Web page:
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James Warren, Weber Shandwick - The rules of engagement

Few brands are addressing the 19 key personal motivators that drive people to engage.

These are exciting times to be in PR. I know industry leaders say that every year, but this time it feels as if there is some substance to the claim. This year's excitement is born out of the desire for marketers to deliver 'engagement' between their brand or organisation and its key stakeholder audiences.

Engagement is valuable to communicators because it is a finite resource. Engagement with one thing is always at the expense of another. From a digital perspective, this is demonstrated by the huge significance of search - the value of being the first seemingly relevant link in a list of results is enormous.

Weber Shandwick recently published a white paper called The Science of Engagement, written by Adam Mack, our chief strategy officer, EMEA. Nineteen elements of engagement - key personal motivators that drive people to engage - were identified. All 19 have a role to play in delivering enhanced engagement between a brand or organisation and the audiences it is trying to reach, but some are more effective digitally than others.

Access is a significant driver of engagement. Our research tells us that UK consumers regard online retailers as more engaging than their offline counterparts. It is access - the ease with which people can obtain what they want - that drives this engagement. All brands, but especially retailers, must consider enhancing access to their brand proposition through work across the entire digital spectrum.

Another critical driver of digital engagement is belonging. Social media have a big role to play in helping people feel like they belong to a community, be it professional, personal or built around a brand. For those brands that can bring audiences together digitally - supporting a common cause or providing an opportunity for sharing knowledge - belonging is easily delivered.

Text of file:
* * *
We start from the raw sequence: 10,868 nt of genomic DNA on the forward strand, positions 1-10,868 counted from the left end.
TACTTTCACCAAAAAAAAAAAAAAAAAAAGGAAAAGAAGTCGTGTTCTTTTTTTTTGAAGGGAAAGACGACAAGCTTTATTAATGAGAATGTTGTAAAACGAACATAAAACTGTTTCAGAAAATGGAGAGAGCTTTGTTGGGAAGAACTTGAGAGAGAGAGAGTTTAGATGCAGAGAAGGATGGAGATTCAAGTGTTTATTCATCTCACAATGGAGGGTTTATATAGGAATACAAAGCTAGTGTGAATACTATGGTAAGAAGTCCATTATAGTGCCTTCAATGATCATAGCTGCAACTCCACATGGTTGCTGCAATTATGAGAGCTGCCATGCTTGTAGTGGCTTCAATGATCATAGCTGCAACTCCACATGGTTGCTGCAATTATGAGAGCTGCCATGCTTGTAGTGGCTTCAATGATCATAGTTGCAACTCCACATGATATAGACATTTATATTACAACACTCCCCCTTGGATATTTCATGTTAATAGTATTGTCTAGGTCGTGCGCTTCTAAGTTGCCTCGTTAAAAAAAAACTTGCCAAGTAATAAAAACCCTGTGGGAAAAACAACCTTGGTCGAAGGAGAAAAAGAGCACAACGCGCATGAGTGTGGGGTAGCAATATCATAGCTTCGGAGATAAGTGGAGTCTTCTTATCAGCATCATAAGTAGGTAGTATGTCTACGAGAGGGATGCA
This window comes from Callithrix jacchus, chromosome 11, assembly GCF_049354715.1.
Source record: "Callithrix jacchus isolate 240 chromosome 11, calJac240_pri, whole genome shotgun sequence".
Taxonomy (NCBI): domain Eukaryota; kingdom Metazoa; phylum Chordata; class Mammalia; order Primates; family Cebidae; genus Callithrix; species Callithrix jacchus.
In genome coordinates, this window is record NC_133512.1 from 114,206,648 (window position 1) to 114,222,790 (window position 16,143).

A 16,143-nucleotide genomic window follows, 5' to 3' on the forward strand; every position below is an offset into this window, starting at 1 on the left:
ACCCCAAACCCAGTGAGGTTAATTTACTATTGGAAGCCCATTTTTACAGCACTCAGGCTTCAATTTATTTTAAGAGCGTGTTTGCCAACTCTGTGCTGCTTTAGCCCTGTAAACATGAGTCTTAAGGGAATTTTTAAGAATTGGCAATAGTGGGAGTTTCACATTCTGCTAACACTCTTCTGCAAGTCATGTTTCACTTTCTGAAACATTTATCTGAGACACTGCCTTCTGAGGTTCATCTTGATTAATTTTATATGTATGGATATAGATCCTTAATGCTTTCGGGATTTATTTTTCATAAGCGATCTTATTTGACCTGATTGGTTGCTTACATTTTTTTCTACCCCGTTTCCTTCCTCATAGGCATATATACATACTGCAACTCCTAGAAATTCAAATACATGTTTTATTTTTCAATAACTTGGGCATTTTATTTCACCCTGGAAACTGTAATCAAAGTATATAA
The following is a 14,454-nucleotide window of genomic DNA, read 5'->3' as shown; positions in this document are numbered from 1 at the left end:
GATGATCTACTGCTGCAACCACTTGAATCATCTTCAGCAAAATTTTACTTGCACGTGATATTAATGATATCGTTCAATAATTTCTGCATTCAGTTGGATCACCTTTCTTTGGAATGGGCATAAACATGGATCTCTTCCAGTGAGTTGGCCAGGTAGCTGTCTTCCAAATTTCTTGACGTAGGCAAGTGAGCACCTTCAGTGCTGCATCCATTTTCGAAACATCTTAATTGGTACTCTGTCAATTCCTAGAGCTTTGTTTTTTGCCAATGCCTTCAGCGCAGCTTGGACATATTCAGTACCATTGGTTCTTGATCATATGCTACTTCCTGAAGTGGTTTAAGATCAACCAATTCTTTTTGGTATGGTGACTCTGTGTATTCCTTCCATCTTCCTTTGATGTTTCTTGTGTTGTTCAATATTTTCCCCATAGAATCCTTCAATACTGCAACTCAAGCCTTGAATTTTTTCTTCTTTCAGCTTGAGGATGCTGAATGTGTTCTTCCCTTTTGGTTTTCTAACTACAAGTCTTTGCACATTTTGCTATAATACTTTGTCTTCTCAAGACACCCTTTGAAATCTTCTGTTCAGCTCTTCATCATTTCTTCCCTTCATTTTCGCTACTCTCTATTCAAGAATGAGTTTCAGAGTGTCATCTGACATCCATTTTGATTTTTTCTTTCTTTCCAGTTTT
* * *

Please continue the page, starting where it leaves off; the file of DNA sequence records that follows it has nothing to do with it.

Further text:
Allied to belonging is empathy.

Some online retailers share other users' recommendations - ticking the belonging and empathy boxes. Beyond that, digital gives brands the chance to explicitly show consumers they understand them. A more sophisticated manifestation might be the use of data to create personal campaigns.

Brands should never overlook the role of enhancement in terms of driving engagement. People use social media to brag about their status. Entities that can attach social status to their brand and what it is doing can reap the rewards of enhanced engagement. Similarly, giving certain people exclusive access to online content will encourage them to share it, as this enhances their reputation among their network.

Successful digital comms encourages people to invest of themselves in a given campaign, activity or brand. Involvement is an obvious engagement driver, but it's not delivered by simply having a Facebook page. True involvement encourages people to help others enjoy the brand experience more.

The two most significant engagement drivers are 'herd behaviour' and 'social totems'. Herd behaviour shows us that people find things that are seen to be popular as more engaging. Our research shows that brands with lots of fans are regarded as more engaging.

Social totems are talking points, issues and miscellanea around which people can congregate. Social media are where people share and discuss things. Relevant, visually appealing and clever content is the ultimate icebreaker, giving people something to consume, talk about and share.

If addressed correctly, these drivers of digital engagement highlighted here will dramatically enhance the engagement around your brand or organisation. But in our experience, few brands are addressing the wired science of engagement effectively.

Views in brief

Pinterest: the online equivalent of a teenage girl's bedroom wall or useful corporate resource?

Something in between, which goes a long way to explaining its popularity.

What is the best example of user-generated content this year?

It's not 'loser-generated content' per se, but I enjoyed Kraft's Bacon Barter (see baconbarter.com).

How can Facebook likes be turned into pounds?

I'm not telling.

James Warren is chief digital strategist and head of interactive, social and emerging media, Europe, at Weber Shandwick.

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